A metal-eating plant was recently discovered by scientists from the University of the Philippines, Los Banos. The rare plant, named Rinorea niccolifera, is a shrub that is capable of taking in over 18,000 ppm (parts per million) of nickel and still survive. They discovered the new metal-eating plant on the western section of the Philippines’ Luzon Island which is well-known for metal-rich soils.
The rare trait of accumulating large amounts of earth metals without displaying any indication of poisoning intrigued the researchers. The scientific team from the UP reported that this ability to hyper-accumulate heavy metals such as nickel is found in less than 450 out of approximately 300,000 known vascular plants across the world. In fact, even in places with nickel-rich soil less than one percent of the native plant species exhibit that ability.
This rare characteristic of the newly-discovered metal-eating plant opens up new options for scientists working in this and other related fields. It also means new possibilities for commercial ventures hoping to utilize green technologies.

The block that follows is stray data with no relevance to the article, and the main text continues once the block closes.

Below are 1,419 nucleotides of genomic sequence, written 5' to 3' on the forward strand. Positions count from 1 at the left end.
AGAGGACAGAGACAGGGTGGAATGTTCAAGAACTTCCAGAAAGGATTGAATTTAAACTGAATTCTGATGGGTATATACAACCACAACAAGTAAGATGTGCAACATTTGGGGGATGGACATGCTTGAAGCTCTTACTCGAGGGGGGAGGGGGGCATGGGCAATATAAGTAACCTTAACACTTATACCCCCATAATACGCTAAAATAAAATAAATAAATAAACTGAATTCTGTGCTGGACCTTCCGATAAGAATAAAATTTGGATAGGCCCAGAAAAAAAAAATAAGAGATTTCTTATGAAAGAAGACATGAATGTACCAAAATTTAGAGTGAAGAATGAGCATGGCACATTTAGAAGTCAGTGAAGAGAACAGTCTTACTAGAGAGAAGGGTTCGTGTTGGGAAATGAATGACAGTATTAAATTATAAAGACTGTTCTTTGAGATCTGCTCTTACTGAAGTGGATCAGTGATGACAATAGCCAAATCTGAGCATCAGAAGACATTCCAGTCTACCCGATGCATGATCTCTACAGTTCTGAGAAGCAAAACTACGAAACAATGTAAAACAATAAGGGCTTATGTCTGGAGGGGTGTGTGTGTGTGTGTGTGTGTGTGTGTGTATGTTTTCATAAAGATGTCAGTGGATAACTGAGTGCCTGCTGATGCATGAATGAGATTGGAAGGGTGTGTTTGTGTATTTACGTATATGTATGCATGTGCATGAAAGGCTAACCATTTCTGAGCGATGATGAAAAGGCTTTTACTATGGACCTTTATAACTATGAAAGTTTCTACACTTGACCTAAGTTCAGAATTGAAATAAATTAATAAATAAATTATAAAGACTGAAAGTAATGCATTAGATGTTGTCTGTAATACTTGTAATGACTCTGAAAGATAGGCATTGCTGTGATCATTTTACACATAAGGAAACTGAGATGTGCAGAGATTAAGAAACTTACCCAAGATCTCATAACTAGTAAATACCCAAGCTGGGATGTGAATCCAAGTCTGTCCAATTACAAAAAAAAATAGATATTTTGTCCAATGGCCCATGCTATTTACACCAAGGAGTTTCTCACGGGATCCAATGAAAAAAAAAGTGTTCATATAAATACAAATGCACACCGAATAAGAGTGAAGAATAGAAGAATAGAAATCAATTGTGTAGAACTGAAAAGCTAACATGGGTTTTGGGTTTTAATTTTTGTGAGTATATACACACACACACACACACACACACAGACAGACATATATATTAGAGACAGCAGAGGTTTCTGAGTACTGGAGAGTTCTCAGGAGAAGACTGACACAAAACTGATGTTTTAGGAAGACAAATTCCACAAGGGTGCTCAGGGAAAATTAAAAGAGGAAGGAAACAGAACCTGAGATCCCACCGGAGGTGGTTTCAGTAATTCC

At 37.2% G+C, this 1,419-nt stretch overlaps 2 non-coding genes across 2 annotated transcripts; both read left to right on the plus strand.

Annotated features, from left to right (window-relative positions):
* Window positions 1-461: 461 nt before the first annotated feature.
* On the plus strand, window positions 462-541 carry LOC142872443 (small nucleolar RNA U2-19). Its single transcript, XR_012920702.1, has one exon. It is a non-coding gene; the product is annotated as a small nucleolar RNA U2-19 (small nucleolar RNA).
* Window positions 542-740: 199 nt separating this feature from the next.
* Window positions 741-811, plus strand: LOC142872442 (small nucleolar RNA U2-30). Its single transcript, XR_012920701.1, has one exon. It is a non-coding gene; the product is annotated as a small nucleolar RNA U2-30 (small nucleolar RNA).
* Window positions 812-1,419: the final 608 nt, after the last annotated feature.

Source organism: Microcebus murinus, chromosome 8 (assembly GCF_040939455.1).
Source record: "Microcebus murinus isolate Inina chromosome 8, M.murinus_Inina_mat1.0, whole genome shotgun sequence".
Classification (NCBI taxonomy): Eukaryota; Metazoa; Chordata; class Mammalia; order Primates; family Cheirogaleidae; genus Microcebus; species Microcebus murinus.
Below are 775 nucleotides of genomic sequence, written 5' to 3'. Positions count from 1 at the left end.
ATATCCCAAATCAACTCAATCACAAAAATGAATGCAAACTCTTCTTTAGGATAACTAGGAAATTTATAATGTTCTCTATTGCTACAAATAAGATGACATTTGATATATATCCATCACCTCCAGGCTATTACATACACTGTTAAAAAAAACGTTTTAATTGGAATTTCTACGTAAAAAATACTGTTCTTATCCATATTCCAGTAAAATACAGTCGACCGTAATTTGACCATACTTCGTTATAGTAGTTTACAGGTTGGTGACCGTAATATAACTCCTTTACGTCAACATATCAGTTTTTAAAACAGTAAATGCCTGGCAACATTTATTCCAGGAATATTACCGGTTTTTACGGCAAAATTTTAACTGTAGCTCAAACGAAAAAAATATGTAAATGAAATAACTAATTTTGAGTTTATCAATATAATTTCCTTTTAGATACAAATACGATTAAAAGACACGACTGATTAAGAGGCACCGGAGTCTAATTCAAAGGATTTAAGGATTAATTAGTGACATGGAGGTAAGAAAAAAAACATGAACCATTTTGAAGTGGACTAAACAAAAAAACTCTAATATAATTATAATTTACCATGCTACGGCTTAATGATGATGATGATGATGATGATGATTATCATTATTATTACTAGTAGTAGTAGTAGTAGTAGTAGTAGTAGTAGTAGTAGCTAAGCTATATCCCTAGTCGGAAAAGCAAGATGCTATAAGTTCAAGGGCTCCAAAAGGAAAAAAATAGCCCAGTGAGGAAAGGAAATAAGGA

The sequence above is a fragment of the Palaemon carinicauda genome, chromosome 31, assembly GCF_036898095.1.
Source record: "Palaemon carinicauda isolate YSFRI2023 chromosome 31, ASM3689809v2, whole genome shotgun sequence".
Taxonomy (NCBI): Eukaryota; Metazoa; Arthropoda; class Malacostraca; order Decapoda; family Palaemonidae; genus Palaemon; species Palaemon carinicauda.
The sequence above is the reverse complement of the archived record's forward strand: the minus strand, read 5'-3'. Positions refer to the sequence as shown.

Dr. Augustine Doronila of the School of Chemistry, University of Melbourne, Australia and co-author of their report, explains: “Hyperaccumulator plants have great potential for the development of green technologies, for example, ‘Philippines’ and ‘phytomining’.”
Their work in the laboratory as well as their numerous field studies were one part of a special research project funded mainly by the DOST-PCIEERD or Department of Science and Technology – Philippine Council for Industry, Energy and Emerging Technology Research and Development.
According to the study, “Rinorea niccolifera (Violaceae), a new, nickel-hyperaccumulating species from Luzon Island, Philippines” published in the journal Phytokeys. phytoremediation is the use of hyperaccumulator plants to expunge heavy metals from soil contaminated by commercial or industrial accidents. Phytomining is defined as the recovery of metals through the growth of hyperacumulators for harvest in soil rich in precious metals.
Rare Metal-Eating Plant Discovered